|Monthly Tech-Tip |
These bi-body strips are made by rolling two clays together in a thin sandwich. Three porcelains are being compared to a very plastic grogged sculpture body. After drying (top) they curl a little, two toward the sculpture body and one, the most plastic of the porcelains, toward the white. But on firing to cone 8 they curl dramatically toward the porcelain side (because it shrinks alot more). Now imagine one of these porcelains is being used as a engobe on this body.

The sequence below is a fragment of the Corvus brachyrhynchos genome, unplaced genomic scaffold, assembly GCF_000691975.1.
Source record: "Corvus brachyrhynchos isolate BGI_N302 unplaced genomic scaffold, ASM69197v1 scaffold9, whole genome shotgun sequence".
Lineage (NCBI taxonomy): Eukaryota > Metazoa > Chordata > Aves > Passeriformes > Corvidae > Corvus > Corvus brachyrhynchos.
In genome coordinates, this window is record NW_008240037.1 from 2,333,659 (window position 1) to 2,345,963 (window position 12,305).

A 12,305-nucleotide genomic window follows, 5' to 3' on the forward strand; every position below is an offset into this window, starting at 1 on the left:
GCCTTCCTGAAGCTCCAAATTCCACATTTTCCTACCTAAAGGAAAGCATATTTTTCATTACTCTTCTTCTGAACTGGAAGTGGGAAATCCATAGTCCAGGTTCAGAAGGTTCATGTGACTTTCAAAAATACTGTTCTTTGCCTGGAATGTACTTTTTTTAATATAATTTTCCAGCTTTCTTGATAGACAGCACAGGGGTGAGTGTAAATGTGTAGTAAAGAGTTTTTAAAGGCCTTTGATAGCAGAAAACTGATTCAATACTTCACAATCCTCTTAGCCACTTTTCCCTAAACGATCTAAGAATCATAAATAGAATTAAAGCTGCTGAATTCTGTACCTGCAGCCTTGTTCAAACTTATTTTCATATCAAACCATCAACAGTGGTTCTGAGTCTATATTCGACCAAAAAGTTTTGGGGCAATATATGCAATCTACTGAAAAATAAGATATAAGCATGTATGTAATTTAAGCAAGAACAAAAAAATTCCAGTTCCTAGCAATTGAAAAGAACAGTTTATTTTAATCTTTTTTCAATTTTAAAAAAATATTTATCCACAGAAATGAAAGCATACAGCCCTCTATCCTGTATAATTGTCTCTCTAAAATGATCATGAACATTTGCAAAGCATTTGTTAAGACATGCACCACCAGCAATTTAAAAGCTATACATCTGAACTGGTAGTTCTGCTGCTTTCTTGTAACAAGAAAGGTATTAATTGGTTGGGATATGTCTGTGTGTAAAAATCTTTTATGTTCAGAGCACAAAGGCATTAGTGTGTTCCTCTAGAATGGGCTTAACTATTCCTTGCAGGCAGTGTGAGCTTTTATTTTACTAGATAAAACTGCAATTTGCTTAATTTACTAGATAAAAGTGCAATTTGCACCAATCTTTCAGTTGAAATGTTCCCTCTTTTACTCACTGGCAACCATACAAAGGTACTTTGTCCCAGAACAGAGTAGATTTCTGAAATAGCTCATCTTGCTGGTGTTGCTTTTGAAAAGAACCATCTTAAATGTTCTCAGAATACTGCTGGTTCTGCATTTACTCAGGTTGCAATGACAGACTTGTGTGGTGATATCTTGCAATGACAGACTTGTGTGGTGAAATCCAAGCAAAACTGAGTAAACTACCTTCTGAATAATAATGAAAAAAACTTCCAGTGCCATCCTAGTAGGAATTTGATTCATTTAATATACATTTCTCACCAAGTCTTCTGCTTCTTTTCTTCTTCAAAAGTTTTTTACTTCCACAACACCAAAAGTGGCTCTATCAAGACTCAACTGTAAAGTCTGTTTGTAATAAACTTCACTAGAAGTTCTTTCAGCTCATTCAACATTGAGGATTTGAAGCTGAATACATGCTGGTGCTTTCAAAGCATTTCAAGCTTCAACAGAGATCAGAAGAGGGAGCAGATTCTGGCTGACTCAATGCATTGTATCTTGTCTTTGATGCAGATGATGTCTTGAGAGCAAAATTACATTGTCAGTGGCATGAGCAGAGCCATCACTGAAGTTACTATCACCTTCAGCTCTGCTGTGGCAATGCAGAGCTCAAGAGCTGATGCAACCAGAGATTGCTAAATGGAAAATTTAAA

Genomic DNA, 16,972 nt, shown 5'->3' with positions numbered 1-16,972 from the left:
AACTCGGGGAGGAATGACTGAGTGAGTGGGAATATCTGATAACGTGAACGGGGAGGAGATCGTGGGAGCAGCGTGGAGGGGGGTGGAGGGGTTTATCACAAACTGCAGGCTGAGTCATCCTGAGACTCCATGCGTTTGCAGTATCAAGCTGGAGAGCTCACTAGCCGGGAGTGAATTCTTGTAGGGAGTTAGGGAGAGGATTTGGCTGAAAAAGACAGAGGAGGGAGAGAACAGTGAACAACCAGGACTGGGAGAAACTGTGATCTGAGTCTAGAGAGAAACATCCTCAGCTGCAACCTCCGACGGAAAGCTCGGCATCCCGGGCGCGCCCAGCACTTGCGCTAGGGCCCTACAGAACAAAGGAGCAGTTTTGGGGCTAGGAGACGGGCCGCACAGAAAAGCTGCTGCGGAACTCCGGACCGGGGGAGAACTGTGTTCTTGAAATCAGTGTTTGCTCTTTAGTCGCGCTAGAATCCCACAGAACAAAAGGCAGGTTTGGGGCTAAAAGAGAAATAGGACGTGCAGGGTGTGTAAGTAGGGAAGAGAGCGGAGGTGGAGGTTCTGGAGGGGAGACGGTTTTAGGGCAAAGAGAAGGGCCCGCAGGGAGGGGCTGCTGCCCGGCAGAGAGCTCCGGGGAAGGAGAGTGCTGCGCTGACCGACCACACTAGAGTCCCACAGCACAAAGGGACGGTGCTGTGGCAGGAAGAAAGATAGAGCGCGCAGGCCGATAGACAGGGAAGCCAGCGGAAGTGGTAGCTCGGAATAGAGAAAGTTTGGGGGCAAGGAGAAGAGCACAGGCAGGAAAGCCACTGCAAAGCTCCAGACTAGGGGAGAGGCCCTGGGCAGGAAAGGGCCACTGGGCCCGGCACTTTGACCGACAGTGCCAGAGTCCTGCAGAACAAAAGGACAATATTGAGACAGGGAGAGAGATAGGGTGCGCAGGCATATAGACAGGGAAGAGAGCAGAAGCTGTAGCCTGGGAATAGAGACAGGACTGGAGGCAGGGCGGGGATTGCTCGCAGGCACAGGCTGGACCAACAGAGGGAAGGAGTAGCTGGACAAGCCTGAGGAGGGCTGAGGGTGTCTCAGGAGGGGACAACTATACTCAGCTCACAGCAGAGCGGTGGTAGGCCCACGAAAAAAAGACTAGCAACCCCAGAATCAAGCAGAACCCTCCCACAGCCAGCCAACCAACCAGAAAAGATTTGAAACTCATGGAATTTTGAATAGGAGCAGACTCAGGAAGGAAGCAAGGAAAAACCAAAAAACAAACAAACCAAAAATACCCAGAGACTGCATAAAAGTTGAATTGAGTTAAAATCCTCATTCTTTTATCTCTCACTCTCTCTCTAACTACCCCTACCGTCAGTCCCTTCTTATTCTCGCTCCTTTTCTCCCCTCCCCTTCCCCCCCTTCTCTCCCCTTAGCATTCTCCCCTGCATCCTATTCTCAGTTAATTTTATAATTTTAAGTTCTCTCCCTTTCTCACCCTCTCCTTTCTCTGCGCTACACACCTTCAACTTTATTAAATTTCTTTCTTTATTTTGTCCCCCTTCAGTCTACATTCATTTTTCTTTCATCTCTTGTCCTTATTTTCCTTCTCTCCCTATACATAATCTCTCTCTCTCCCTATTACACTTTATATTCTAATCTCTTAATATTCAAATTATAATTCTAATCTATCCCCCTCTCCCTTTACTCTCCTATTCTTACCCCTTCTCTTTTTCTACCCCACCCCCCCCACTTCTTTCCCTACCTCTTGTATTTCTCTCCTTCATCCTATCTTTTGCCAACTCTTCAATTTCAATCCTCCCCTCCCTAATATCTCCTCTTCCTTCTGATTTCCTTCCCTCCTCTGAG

In ceramics, clays with added aggregate are free formed or molding into shapes that are slowly dried and fired in a kiln. The process requires much skill.
Engobes are high-clay slurries that are applied to leather hard or dry ceramics. They fire opaque and are used for functional or decorative purposes. They are formulated to match the firing shrinkage and thermal expansion of the body.
During drying, clay particles draw together and shrinkage occurs. During firing the matrix densifies and shrinkage continues. More vitreous bodies shrink more.